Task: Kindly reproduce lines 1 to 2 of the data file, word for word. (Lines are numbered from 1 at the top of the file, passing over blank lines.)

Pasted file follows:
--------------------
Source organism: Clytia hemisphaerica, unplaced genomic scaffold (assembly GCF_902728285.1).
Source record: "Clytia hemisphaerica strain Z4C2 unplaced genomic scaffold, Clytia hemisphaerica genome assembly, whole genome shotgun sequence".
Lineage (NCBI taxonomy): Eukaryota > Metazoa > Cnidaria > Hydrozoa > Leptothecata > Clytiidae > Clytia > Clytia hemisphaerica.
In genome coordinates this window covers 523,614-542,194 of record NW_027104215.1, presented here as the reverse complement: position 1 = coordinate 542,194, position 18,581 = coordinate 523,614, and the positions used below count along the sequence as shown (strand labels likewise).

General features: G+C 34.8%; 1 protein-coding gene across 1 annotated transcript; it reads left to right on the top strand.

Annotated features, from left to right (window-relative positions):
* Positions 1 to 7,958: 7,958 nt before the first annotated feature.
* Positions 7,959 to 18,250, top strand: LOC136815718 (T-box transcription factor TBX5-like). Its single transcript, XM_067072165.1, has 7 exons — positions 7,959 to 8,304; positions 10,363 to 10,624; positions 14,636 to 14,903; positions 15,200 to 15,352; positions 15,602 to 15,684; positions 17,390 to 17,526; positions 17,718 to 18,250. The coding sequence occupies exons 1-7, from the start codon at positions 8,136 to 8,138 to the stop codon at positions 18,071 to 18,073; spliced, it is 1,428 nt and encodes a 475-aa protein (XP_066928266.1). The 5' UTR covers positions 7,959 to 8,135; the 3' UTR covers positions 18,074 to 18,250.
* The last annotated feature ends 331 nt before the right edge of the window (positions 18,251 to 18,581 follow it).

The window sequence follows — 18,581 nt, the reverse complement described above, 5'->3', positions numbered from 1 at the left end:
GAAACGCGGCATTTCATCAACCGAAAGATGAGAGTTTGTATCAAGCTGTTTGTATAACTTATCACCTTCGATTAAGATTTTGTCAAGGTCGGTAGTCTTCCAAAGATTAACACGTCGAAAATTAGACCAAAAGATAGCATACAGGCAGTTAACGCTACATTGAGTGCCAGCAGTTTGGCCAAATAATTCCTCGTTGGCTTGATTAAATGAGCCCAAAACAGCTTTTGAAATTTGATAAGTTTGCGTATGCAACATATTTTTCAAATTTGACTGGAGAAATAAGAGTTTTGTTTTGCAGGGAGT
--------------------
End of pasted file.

Source organism: Clytia hemisphaerica, unplaced genomic scaffold (assembly GCF_902728285.1).
Source record: "Clytia hemisphaerica strain Z4C2 unplaced genomic scaffold, Clytia hemisphaerica genome assembly, whole genome shotgun sequence".